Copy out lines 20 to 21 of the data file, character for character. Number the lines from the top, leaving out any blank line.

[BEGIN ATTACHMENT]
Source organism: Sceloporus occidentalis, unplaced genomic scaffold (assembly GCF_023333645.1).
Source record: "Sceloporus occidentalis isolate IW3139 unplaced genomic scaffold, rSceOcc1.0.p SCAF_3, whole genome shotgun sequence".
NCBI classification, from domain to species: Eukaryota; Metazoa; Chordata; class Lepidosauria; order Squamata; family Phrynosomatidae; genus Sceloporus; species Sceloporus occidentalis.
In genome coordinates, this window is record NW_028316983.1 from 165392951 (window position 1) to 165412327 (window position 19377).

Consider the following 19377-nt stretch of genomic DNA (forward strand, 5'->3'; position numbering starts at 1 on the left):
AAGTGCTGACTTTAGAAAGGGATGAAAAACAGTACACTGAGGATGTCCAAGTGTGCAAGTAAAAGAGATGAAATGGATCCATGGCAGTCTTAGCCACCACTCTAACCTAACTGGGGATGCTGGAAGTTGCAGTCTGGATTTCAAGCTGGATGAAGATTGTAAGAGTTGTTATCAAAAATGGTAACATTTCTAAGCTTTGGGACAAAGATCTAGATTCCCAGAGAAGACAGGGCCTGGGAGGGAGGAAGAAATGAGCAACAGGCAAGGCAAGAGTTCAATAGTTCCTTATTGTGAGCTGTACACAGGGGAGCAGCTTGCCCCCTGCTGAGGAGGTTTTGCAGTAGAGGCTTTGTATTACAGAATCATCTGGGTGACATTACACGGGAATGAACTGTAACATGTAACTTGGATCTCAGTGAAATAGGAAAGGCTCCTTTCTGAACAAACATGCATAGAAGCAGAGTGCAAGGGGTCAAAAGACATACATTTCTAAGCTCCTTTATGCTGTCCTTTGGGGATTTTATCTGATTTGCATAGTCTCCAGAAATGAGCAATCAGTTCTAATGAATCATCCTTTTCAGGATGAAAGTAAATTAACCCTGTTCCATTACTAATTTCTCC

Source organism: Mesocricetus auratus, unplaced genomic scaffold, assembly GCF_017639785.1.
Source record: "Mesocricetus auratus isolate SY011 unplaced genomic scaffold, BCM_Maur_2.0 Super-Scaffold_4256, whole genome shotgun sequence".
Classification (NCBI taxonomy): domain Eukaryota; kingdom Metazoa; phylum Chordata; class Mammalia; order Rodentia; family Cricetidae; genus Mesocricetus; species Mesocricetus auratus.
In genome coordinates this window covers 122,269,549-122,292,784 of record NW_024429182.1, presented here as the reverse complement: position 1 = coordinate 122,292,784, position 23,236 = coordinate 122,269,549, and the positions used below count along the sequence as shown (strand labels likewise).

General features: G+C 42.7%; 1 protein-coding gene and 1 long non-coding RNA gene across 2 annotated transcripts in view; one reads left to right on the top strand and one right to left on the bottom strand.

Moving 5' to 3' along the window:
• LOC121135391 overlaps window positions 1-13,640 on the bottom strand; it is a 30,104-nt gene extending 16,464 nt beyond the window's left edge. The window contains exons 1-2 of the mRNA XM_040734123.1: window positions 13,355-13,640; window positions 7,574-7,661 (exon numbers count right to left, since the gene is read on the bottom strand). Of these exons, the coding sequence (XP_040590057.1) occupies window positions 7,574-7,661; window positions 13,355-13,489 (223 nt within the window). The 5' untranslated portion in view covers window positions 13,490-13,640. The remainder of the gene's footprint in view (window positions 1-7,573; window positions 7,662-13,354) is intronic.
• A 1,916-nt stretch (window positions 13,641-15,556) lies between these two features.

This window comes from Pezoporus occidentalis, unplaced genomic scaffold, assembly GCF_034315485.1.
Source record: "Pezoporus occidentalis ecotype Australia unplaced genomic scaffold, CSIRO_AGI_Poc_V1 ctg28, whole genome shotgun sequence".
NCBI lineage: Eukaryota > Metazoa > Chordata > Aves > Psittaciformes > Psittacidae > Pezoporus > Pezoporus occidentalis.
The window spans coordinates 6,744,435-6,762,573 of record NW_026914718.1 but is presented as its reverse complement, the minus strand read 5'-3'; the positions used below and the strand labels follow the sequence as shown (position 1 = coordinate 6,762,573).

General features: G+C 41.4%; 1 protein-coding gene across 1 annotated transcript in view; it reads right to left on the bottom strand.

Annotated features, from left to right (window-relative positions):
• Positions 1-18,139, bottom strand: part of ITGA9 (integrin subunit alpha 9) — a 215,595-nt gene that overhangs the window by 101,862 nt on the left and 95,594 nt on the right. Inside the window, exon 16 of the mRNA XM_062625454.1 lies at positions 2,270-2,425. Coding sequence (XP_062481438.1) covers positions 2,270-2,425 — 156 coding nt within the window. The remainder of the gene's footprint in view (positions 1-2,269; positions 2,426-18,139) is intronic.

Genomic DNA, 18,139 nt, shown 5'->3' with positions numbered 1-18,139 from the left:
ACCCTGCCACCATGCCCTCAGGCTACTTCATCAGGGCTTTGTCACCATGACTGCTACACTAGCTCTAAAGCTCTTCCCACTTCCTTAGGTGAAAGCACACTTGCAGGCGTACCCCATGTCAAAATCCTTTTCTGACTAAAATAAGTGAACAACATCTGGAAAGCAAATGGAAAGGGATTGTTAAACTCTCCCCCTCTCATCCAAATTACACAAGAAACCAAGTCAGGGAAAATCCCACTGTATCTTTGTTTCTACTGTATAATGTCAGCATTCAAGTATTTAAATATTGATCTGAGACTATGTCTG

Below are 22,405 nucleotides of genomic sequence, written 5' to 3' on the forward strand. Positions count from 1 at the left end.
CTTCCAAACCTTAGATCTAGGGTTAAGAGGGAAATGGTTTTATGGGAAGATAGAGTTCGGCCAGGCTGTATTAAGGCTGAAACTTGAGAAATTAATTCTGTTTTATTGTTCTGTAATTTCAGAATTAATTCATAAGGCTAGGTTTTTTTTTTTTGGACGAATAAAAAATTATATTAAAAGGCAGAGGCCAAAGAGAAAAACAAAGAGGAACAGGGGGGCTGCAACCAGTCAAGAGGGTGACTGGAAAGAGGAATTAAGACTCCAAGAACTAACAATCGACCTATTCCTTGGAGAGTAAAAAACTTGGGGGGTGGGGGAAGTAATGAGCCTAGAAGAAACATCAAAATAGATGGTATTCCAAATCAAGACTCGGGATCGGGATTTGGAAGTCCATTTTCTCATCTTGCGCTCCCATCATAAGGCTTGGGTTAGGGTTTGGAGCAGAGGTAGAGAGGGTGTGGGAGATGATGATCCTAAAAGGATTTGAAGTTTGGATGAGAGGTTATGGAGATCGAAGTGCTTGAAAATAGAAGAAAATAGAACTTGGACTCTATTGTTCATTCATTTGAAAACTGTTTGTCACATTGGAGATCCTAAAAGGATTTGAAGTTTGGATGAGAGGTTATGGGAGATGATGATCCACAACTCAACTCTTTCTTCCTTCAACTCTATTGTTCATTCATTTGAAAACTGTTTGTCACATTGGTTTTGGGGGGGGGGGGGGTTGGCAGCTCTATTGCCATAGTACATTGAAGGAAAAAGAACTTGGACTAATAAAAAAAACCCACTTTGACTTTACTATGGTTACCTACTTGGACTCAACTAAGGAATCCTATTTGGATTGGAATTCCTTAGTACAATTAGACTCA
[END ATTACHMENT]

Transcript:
Annotated features, from left to right (window-relative positions):
• Positions 1-18,139, bottom strand: part of ITGA9 (integrin subunit alpha 9) — a 215,595-nt gene that overhangs the window by 101,862 nt on the left and 95,594 nt on the right. Inside the window, exon 16 of the mRNA XM_062625454.1 lies at positions 2,270-2,425. Coding sequence (XP_062481438.1) covers positions 2,270-2,425 — 156 coding nt within the window. The remainder of the gene's footprint in view (positions 1-2,269; positions 2,426-18,139) is intronic.